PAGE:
Chronic Renal Insufficiency

Chronic renal insufficiency (also called kidney failure) occurs when there is kidney damage done. The damage prevents the kidneys from working like they should.

The kidneys do many important things. They:

  • Filter waste out of the blood.

  • Regulate the amount of water and various salts in the blood stream.

  • Produce chemicals that:

  • Prompt the bone marrow to make red blood cells.

  • Regulate blood pressure.

  • Keep calcium in balance throughout the bones and the body.

When the kidneys are damaged, they can no longer filter waste products out of the blood. These substances build up in the blood, causing illness.


  • Diabetes.

  • High blood pressure.

  • Glomerular diseases: Conditions that damage the tiny blood vessels (glomeruli) within the kidneys, such as:

  • Membranous nephropathy.

  • IgA nephropathy.

  • Focal segmental glomerulosclerosis.

  • Poisons (such as overdoses or misuse of acetaminophen or NSAIDS, or exposure to other toxic substances).

  • Kidney injuries.

  • Kidney cancer or cancer that spreads to the kidney.

  • Medications such as NSAIDs. These problems are rare.

  • Kidney stones.

  • Alport disease.

  • Polycystic kidneys.


Most people do not notice symptoms of kidney failure until their kidney function drops below about 30-40% of normal. Symptoms can include:

  • Weakness.

  • Tiredness.

  • Frequent urination.

  • Intense need to urinate.

  • Excess bruising.

  • Low urine production.

  • Blood in the urine.

  • Pain in the kidney area.

  • Feeling sick to your stomach (nausea).

  • Vomiting.

  • Unusual bleeding.

  • Numbness in hands and feet.

  • Swelling in legs, arms and face.

  • Confusion.


Your caregiver will look for signs of kidney failure. Tests to diagnose kidney failure may include:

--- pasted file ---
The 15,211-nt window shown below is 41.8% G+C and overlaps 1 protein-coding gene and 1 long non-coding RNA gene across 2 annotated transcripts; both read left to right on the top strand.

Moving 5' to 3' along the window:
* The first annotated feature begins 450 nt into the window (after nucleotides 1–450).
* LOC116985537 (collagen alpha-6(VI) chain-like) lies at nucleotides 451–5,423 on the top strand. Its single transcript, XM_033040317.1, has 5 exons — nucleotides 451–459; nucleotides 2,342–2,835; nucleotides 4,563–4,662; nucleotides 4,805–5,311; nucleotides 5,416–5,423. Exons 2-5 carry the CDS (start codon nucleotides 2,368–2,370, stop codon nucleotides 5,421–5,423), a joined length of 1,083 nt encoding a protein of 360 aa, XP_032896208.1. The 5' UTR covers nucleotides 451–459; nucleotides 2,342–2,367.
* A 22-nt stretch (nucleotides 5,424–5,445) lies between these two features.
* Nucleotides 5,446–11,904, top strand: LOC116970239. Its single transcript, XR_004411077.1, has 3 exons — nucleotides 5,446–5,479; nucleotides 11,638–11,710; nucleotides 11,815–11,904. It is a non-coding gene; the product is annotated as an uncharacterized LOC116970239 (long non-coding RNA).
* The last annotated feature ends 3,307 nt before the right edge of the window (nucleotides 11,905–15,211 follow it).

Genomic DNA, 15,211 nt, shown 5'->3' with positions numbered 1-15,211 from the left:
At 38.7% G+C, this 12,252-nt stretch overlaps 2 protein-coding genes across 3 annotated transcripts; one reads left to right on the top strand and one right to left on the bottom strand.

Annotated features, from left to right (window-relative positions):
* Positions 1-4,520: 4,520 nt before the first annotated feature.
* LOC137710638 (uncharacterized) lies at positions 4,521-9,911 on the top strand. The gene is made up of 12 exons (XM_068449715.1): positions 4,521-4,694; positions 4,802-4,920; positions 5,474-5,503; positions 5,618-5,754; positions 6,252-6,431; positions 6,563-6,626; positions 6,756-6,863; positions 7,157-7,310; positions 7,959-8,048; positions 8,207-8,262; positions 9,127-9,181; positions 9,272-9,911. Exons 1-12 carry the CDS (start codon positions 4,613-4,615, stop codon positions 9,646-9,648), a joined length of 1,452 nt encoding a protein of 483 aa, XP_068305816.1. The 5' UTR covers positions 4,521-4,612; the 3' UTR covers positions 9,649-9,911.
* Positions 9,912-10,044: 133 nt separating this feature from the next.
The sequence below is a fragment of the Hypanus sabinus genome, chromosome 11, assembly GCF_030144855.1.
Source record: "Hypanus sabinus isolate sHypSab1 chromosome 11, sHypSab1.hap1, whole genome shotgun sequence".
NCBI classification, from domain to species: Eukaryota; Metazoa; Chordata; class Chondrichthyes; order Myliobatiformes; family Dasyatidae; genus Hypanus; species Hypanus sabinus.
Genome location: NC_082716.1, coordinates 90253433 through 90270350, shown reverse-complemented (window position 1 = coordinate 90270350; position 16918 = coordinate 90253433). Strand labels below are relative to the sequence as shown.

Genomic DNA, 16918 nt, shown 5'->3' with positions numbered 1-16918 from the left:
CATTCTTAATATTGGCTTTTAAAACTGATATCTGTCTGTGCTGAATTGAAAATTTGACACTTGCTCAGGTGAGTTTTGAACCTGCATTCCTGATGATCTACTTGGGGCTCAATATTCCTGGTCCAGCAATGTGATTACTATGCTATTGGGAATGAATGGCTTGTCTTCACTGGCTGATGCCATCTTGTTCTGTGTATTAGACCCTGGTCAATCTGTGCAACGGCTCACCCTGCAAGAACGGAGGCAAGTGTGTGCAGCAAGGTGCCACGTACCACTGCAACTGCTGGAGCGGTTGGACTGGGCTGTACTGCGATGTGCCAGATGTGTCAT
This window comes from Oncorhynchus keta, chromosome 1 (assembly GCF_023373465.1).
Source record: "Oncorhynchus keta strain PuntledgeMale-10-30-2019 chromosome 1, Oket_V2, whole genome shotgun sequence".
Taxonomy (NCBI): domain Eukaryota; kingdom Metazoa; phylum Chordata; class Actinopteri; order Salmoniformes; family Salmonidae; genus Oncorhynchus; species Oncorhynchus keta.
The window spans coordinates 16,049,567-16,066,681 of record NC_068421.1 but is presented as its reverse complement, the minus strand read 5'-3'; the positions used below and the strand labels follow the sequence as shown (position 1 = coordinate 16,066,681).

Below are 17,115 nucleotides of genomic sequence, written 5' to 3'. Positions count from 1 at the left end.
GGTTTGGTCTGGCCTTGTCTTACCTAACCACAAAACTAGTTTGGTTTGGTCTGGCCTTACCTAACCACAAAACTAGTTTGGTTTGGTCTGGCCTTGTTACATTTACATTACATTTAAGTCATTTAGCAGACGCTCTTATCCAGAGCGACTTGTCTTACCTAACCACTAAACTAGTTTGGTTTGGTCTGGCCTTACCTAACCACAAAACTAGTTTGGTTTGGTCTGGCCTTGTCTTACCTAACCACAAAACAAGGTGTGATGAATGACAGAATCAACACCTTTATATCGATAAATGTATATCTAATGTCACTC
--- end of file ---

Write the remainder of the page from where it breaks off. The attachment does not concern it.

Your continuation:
• Urine tests: May reveal the presence of blood, protein or sugar.

  • Blood tests: May show low red blood cell count (anemia) or high levels of waste products (BUN and creatinine) that are normally filtered out of the bloodstream by the kidneys.

  • Imaging tests – These are tests that create pictures of the organs inside the abdomen, such as the kidneys. They may reveal masses growing in the kidneys or blockages to the flow of urine. Possible imaging tests may include:

  • Ultrasound.

  • CT scan.

  • MRI.

  • Intravenous pyelogram or IVP. This is a test that involves injecting dye into the bloodstream and then taking a series of x-rays of the kidneys. This allows the kidneys and other parts of the urinary system to be viewed more clearly.

  • Kidney biopsy – A small sample of kidney is removed using a special needle. The sample is examined for abnormalities under a microscope.


Chronic kidney failure cannot usually be cured. The various symptoms are treated, and measures are taken to avoid further kidney damage.

Treatment for mild to moderate kidney failure may include:

  • Medication for high blood pressure.

  • Good control of diabetes.

  • Medication and diet change to improve anemia.

  • A low-sodium, low-potassium, low-protein and/or low-cholesterol diet.

  • Limiting the quantity of liquids in the diet.

Treatment for more severe kidney failure may require:

  • Dialysis – Mechanical methods of filtering the blood.

  • Kidney transplant – An operation that removes the diseased kidney and replaces it with a donated kidney.


  • Take medication as told by your caregiver.

  • Quit smoking if you are a smoker. Talk to your caregiver about a smoking cessation program.

  • Follow your prescribed diet.

  • If you are prescribed vitamins, take them as told.


  • You start to produce less urine.

  • You notice blood in your urine.

  • You have increased pain.

  • You have increased weakness, fatigue or confusion.

  • You notice new swelling.

  • You develop a fever.

  • You feel that you are having side effects of medicines prescribed.